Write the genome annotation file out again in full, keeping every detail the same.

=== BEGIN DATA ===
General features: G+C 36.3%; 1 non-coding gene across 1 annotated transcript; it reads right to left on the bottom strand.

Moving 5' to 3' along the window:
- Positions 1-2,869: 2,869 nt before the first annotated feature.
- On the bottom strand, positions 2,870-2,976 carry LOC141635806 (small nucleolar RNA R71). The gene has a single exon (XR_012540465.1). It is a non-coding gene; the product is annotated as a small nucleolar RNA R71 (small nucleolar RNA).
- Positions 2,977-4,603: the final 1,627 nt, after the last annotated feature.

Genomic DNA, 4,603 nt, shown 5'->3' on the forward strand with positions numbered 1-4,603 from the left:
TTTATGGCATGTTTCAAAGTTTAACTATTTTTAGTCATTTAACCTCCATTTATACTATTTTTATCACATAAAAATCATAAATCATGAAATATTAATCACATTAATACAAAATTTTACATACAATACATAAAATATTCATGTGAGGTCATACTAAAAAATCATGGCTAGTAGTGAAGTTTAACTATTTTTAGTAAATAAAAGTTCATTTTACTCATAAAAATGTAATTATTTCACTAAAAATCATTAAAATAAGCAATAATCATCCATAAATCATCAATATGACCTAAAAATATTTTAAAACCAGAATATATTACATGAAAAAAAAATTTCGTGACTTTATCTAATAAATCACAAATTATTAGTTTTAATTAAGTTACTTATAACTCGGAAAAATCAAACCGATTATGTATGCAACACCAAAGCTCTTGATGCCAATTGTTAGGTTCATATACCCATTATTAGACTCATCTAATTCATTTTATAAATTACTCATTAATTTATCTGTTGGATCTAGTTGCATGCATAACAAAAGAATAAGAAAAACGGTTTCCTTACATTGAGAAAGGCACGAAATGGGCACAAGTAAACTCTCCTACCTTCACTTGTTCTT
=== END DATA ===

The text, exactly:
General features: G+C 36.3%; 1 non-coding gene across 1 annotated transcript; it reads right to left on the bottom strand.

Moving 5' to 3' along the window:
- Positions 1-2,869: 2,869 nt before the first annotated feature.
- On the bottom strand, positions 2,870-2,976 carry LOC141635806 (small nucleolar RNA R71). The gene has a single exon (XR_012540465.1). It is a non-coding gene; the product is annotated as a small nucleolar RNA R71 (small nucleolar RNA).
- Positions 2,977-4,603: the final 1,627 nt, after the last annotated feature.

Genomic DNA, 4,603 nt, shown 5'->3' on the forward strand with positions numbered 1-4,603 from the left:
TTTATGGCATGTTTCAAAGTTTAACTATTTTTAGTCATTTAACCTCCATTTATACTATTTTTATCACATAAAAATCATAAATCATGAAATATTAATCACATTAATACAAAATTTTACATACAATACATAAAATATTCATGTGAGGTCATACTAAAAAATCATGGCTAGTAGTGAAGTTTAACTATTTTTAGTAAATAAAAGTTCATTTTACTCATAAAAATGTAATTATTTCACTAAAAATCATTAAAATAAGCAATAATCATCCATAAATCATCAATATGACCTAAAAATATTTTAAAACCAGAATATATTACATGAAAAAAAAATTTCGTGACTTTATCTAATAAATCACAAATTATTAGTTTTAATTAAGTTACTTATAACTCGGAAAAATCAAACCGATTATGTATGCAACACCAAAGCTCTTGATGCCAATTGTTAGGTTCATATACCCATTATTAGACTCATCTAATTCATTTTATAAATTACTCATTAATTTATCTGTTGGATCTAGTTGCATGCATAACAAAAGAATAAGAAAAACGGTTTCCTTACATTGAGAAAGGCACGAAATGGGCACAAGTAAACTCTCCTACCTTCACTTGTTCTT